Saturday, May 10, 2014
Readers often ask, “How do you decide which letters to print?”
It’s a good question, but the answer is that it is not so much a decision as a process.
Most every letter makes it in.
It comes down to three things, all of them in the hands of the writers themselves: Did you attach your name and a phone number? Does the letter avoid willfully incorrect or malicious content? Is the letter 350 words or fewer? Do all those things and you’re pretty much assured of getting it printed. No elimination is done based on topic or point of view, although we do reserve the right to select from similar letters on a given topic, for space reasons.
In every issue of the Hood River News, the “Our Readers Write” column is a vital part of the community forum.
Hood River News reminds writers that shorter is better. Concise letters are not only better-read; they are more likely to be published because limited space is available.
Almost any point can be made in 350 words or fewer, so this is set as an upper level for length.
Thank-you letters are in nearly every case placed in the Neighbors column.
(We put this message out occasionally, but the reality is that numerous letters in recent weeks have exceeded 500 or so words. The word limit is a requirement we are playing closer attention to all the time, so we ask that writers do their best to follow it.)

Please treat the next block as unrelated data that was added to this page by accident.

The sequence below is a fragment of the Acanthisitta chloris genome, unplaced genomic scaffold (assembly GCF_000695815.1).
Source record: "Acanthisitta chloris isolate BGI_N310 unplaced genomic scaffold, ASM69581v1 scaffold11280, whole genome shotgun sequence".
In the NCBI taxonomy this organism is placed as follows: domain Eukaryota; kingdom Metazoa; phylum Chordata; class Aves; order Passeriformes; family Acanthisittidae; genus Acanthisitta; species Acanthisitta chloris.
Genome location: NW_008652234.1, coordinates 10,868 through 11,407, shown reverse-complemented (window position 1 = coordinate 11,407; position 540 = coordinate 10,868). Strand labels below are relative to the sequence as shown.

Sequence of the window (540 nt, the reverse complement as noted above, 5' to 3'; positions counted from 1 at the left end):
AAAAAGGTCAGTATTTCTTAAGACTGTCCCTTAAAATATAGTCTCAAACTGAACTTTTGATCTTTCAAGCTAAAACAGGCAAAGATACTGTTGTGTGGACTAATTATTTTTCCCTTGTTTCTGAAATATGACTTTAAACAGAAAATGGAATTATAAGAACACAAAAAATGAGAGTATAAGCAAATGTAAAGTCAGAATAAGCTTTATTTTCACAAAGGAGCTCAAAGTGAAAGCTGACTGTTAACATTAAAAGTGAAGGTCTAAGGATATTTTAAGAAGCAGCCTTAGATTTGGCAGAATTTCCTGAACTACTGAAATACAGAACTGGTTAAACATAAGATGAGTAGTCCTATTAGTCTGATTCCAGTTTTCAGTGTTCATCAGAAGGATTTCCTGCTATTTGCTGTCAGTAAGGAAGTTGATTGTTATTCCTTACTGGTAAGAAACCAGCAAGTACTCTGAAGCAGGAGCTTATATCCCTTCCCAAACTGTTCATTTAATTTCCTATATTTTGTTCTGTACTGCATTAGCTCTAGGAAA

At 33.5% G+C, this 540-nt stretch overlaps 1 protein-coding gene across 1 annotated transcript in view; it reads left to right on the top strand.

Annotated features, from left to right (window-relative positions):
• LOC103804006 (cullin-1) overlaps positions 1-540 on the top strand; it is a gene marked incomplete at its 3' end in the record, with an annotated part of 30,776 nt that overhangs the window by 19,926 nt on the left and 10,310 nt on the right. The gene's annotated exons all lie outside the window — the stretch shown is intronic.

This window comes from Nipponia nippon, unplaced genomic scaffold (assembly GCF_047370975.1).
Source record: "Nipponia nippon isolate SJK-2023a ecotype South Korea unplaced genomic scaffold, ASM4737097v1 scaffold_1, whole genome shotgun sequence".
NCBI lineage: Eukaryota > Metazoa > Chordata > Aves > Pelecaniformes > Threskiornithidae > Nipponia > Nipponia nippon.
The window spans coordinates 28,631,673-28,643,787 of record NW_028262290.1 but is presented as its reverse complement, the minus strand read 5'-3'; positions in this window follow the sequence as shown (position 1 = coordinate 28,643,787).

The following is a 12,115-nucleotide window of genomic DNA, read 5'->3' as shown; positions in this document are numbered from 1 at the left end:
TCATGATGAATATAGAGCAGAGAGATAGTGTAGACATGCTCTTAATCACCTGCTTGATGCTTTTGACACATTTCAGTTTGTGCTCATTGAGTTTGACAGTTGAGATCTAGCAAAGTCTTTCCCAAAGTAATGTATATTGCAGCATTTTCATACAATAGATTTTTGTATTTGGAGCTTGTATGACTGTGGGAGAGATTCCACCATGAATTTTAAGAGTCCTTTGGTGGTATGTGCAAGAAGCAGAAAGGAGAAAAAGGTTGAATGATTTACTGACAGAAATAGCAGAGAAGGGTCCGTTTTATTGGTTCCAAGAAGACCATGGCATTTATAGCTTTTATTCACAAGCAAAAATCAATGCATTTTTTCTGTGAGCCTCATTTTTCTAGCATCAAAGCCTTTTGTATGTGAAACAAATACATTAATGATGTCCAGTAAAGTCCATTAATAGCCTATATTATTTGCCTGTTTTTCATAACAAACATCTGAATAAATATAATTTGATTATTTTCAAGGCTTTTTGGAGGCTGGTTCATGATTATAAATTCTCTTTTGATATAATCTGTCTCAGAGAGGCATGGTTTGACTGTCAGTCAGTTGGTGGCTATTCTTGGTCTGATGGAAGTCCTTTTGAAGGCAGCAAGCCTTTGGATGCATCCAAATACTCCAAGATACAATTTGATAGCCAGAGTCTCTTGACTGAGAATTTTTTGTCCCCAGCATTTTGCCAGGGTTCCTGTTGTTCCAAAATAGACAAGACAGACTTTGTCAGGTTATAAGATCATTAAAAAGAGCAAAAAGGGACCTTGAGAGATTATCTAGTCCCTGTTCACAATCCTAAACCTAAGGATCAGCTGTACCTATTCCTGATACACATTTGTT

We do not print unsigned or “Name Withheld by Request” letters, nor those signed with fictitious signatures. Copied letters sent to public officials also are not published.
We limit letters on a subject when we feel it has been thoroughly aired, to the point of letters becoming repetitive.
This is especially the case during campaign seasons.
Also rejected are letters that are libelous, in bad taste or personal attacks on individuals or private businesses. Writers must include addresses and telephone numbers. These are for identification purposes only, and will not be published.
Meanwhile, we’re compiling our annual list of all the year’s letter writers, for publication in late December; the more the merrier.
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I Can't Keep Quiet singers at "Citizen Town Hall"
‘I can’t keep quiet,’ sing members of an impromptu choir in front of Hood River Middle School Saturday prior to the citizen town hall for questions to Rep. Greg Walden. The song addresses female empowerment generally and sexual violence implicitly, and gained prominence during the International Women’s Day events in January. The singers braved a sudden squall to finish their song and about 220 people gathered in HRMS auditorium, which will be the scene of the April 12 town hall with Rep. Greg Walden, at 3 p.m. Enlarge